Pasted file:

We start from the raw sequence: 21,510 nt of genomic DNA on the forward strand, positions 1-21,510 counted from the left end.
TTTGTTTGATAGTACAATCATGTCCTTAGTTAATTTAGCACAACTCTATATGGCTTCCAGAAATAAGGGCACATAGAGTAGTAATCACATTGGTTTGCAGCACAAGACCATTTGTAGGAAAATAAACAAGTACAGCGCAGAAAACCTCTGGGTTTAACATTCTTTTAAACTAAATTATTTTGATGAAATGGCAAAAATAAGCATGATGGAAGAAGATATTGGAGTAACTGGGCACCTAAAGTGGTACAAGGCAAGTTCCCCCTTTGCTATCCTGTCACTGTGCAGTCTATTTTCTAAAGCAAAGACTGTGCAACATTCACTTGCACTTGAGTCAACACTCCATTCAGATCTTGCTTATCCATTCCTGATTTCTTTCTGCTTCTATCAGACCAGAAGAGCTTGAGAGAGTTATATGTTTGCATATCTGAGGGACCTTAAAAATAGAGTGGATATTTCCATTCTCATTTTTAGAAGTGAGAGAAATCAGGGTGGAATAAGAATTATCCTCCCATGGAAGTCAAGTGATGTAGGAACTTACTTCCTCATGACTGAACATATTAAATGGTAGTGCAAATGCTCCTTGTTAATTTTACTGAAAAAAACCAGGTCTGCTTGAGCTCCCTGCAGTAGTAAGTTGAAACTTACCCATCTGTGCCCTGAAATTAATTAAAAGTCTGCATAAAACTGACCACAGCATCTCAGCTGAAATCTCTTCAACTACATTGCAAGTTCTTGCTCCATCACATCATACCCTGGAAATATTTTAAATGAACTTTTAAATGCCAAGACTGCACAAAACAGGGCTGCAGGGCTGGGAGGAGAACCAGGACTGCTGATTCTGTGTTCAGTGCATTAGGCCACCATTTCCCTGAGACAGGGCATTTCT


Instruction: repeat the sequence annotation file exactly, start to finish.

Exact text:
We start from the raw sequence: 21,510 nt of genomic DNA on the forward strand, positions 1-21,510 counted from the left end.
TTTGTTTGATAGTACAATCATGTCCTTAGTTAATTTAGCACAACTCTATATGGCTTCCAGAAATAAGGGCACATAGAGTAGTAATCACATTGGTTTGCAGCACAAGACCATTTGTAGGAAAATAAACAAGTACAGCGCAGAAAACCTCTGGGTTTAACATTCTTTTAAACTAAATTATTTTGATGAAATGGCAAAAATAAGCATGATGGAAGAAGATATTGGAGTAACTGGGCACCTAAAGTGGTACAAGGCAAGTTCCCCCTTTGCTATCCTGTCACTGTGCAGTCTATTTTCTAAAGCAAAGACTGTGCAACATTCACTTGCACTTGAGTCAACACTCCATTCAGATCTTGCTTATCCATTCCTGATTTCTTTCTGCTTCTATCAGACCAGAAGAGCTTGAGAGAGTTATATGTTTGCATATCTGAGGGACCTTAAAAATAGAGTGGATATTTCCATTCTCATTTTTAGAAGTGAGAGAAATCAGGGTGGAATAAGAATTATCCTCCCATGGAAGTCAAGTGATGTAGGAACTTACTTCCTCATGACTGAACATATTAAATGGTAGTGCAAATGCTCCTTGTTAATTTTACTGAAAAAAACCAGGTCTGCTTGAGCTCCCTGCAGTAGTAAGTTGAAACTTACCCATCTGTGCCCTGAAATTAATTAAAAGTCTGCATAAAACTGACCACAGCATCTCAGCTGAAATCTCTTCAACTACATTGCAAGTTCTTGCTCCATCACATCATACCCTGGAAATATTTTAAATGAACTTTTAAATGCCAAGACTGCACAAAACAGGGCTGCAGGGCTGGGAGGAGAACCAGGACTGCTGATTCTGTGTTCAGTGCATTAGGCCACCATTTCCCTGAGACAGGGCATTTCT